The Nicholson apology
Financial Gleaner COLUMNIST, Aubyn Hill
On Friday, November 21, 2014 the former long-serving attorney general, and our foreign minister for the past three years, made a sublime apology in the Senate.
I believe the quality of Senator A. J. Nicholson's apology raised this category of repentance to a new and pristine pinnacle, and to a moral and philosophical height that is so daunting that it will be very difficult to surpass.
I dare say it will be the standard by which public apologies by politicians, first, but also business people, the clergy, persons who serve non-governmental organisations, and even private apologies by ordinary folks, will be judged for decades to come.
It was stellar in its contrition, personal accountability and humility. In financial services terminology, in one fell swoop, the churlish Senator Nicholson used his thoughtfully and sensitively crafted apology to transform his insensitive and offensive "flexi-rape" comment into a superb asset burnishing and rating upgrade opportunity.
The asset, which he so diligently and carefully polished with obvious care, and packaged and wrapped with such touching and classy emotional words and phrases, was his tarnished reputation - tarnished nationally and especially among women.
Mind you, the foreign minister needed to 'eat a lot of crow' because as he stated in his excellent, if untimely in its lateness, apology: "Rape is certainly no joke". To have uttered the extremely reprehensible phrase, sotto voce or not, in "the highest limb of the Legislature" and directed at a female senator, qualified him for an extensive and intense sublimation under sackcloth and ashes.
SACKCLOTH AND ASHES
'AJ', as the senator is very often called, admitted to three sins. First, for voicing the flexi-rape comment, and "second, for my hesitancy in recanting and last, for issuing what, I now agree was not a sufficiently full apology".
The senator went biblical to pronounce his sorrow. His mellifluous baritone cradled gently one of the most memorable sentences of this surprisingly humble apology when he stated that: "For despite my raiment, I am covered in sackcloth and ashes".
The combination of his ear-fixing baritone and contrite tones elevated A. J. Nicholson in the Senate chamber, and in the minds of countless Jamaicans who listened on the radio - former detractors and supporters alike.
The learned Senator Nicholson would be painfully aware that any reference to sackcloth and ashes would signal repentance of an almost prostrate variety. The black goat's hair that was used in biblical times made sackcloth a very coarse material that brought discomfort to the skin of the wearer.
No doubt, Arnold J. Nicholson knows that when one was clothed in sackcloth and ashes in biblical times it symbolised debasement, repentance and or mourning. Anyone who wanted to show - and that means openly admit and openly display - his repentant heart would wear sackcloth. When ashes were added it signified desolation and ruin.
Senator Nicholson's apology a week ago today in the Senate had a depth of sincerity that was more than sufficient to convince even the most obdurate sceptics of its genuineness.
Indeed, which public official or private-sector leader, or erring clergyman, ever put together in a public apology phrases and sentences like "my initial failure to promptly withdraw that awkward insensitive remark has been greatly frowned upon".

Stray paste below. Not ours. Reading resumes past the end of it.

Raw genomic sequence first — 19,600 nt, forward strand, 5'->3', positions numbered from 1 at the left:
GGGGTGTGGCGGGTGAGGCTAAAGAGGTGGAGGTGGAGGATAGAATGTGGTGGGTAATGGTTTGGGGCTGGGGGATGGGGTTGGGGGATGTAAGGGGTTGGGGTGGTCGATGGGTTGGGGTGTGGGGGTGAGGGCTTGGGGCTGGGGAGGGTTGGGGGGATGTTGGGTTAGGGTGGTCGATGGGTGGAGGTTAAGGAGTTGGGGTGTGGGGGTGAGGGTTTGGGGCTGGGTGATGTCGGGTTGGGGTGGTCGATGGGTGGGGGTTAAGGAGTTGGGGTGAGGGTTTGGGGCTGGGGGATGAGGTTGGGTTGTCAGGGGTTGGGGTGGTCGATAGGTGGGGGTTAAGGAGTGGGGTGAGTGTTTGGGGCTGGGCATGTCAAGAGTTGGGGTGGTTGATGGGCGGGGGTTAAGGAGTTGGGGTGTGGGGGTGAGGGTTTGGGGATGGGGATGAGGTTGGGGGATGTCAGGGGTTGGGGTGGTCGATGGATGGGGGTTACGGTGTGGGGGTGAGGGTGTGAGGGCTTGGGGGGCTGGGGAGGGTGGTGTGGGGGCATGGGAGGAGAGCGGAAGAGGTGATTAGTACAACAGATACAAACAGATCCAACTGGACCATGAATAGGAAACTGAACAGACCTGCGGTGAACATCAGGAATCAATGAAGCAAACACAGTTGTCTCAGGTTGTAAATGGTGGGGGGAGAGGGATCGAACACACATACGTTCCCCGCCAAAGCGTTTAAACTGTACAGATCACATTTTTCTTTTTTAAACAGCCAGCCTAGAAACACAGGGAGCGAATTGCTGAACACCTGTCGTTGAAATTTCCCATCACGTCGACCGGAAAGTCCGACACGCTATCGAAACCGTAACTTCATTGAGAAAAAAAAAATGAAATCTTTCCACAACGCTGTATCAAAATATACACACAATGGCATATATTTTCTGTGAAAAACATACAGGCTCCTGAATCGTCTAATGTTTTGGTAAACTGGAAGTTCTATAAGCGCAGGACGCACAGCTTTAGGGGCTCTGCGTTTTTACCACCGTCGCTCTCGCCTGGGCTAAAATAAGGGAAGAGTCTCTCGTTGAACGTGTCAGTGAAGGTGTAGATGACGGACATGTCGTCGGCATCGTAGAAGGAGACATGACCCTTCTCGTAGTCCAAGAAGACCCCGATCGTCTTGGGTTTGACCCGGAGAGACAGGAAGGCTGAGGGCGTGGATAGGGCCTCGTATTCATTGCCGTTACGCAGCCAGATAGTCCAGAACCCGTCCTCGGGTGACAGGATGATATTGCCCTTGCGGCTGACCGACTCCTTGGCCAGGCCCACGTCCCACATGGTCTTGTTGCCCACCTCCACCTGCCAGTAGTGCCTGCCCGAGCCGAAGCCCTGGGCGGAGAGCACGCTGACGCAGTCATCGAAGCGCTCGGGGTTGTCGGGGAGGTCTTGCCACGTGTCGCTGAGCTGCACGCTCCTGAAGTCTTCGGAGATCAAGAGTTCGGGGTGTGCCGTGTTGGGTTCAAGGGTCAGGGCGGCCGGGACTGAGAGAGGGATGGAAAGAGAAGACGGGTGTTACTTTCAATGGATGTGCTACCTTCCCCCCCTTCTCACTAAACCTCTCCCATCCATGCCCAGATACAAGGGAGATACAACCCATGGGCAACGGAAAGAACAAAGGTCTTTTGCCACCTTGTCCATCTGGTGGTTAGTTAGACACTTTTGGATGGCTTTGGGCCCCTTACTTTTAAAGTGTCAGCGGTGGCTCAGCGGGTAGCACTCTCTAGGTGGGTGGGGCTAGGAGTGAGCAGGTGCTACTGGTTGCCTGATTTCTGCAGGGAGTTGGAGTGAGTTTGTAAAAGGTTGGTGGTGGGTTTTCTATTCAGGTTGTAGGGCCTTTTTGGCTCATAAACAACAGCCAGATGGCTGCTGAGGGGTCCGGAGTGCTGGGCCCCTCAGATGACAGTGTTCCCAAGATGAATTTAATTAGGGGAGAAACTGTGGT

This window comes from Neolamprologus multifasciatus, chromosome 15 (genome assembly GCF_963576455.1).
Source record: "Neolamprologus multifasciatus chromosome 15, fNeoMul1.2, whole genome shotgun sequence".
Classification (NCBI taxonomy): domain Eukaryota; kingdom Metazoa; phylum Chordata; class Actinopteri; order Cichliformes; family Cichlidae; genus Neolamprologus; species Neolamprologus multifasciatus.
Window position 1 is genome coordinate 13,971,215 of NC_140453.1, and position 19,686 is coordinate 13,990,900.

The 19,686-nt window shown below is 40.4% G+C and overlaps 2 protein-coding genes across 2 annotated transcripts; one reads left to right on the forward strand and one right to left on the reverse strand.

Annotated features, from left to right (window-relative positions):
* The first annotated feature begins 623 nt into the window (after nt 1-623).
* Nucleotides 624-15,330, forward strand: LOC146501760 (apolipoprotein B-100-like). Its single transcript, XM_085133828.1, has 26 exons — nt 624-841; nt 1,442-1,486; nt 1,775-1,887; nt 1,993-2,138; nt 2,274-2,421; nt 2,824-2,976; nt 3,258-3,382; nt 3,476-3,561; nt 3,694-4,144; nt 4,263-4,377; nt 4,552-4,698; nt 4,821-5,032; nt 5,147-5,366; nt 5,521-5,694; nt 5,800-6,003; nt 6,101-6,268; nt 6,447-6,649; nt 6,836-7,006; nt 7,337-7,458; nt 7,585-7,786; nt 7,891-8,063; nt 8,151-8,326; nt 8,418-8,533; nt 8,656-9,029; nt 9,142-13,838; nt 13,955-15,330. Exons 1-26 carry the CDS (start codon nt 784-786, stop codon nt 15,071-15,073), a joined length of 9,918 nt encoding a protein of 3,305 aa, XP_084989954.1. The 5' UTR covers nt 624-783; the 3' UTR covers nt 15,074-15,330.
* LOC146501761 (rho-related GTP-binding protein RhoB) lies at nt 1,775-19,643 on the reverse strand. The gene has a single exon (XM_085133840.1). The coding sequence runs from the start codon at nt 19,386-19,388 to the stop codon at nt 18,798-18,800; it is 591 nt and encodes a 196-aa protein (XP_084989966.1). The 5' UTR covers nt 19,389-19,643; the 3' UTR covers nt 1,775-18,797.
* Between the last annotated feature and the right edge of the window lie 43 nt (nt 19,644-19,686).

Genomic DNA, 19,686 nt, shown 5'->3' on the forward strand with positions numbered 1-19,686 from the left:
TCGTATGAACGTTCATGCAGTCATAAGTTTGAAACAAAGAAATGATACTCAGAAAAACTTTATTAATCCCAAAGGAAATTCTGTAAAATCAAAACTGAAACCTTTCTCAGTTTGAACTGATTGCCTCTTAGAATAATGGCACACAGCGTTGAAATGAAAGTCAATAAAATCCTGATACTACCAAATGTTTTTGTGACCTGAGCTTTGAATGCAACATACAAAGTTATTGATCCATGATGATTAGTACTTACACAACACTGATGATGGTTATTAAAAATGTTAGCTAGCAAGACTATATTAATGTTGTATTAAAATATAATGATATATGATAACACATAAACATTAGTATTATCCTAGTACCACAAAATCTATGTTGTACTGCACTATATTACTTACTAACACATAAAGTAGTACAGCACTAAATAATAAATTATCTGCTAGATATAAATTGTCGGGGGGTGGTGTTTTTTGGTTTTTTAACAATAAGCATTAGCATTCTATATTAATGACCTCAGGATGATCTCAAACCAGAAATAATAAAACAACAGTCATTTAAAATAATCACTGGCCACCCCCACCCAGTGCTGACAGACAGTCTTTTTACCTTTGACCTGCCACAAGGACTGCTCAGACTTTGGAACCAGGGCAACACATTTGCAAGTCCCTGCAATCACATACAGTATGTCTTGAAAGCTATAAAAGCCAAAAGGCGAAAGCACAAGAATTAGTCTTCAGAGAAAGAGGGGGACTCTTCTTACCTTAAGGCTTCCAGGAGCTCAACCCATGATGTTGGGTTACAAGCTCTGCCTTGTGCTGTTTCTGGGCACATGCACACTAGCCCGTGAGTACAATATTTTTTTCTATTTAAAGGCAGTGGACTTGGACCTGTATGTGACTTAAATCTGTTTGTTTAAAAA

He continued: "My conduct has provoked considerable controversy", or "I am truly sorry on all three accounts" and he backed it up with "I was plainly and terribly wrong in what I said", and capped it with "I repeat: I displayed lamentable insensitivity". That was quintessential sackcloth-and-ashes kind of stuff and feeling.
DELAYED BY FULSOME RESPECT
So what prompted this heartfelt, fulsome and quite exemplary apology from the 72-year old leader of government business in the Senate? I theorise that it was Nicholson's basic decency - any hubris was buried under the sackcloth and ashes - as well as his inherent ability to reflect, listen and repent.
Repentance involves the ability to see that one is wrong and be big enough to admit it. In Senator Nicholson's case, he proved to be big and mature enough, and he beseeched extremely publicly.
There may have been private conversations and encouragement to recant, but if he was forced to do something with which he did not agree, the Honourable Senator Nicholson is clearly a wordsmith of high order and he could have conveyed the perfunctory equally as well as he conveyed his awesome sincerity last Friday.
Senator Nicholson was also moved by respect for the Jamaican people. He stated clearly: "A three paragraph apology issued by me the next day seems to have been rejected by the wider society."
A lot of us - especially our political leaders - need to adopt that rationale. Alas, the prime minister's doubling down her support for the remnants of the NHT board makes her appear to possess an abject disregard of the deep and pervasive expressions of concern of the wider Jamaican society. She leaves us to believe she only listens to her belligerent loyalists.
By taking us into his mind on this issue, Senator Nicholson stands tall, head and shoulders above most every politician.
Aubyn Hill is CEO of Corporate Strategies Ltd and chairman of the opposition leader's Economic Advisory Council.Email: email@example.comTwitter: @hillaubynFacebook: facebook.com/corporate.strategies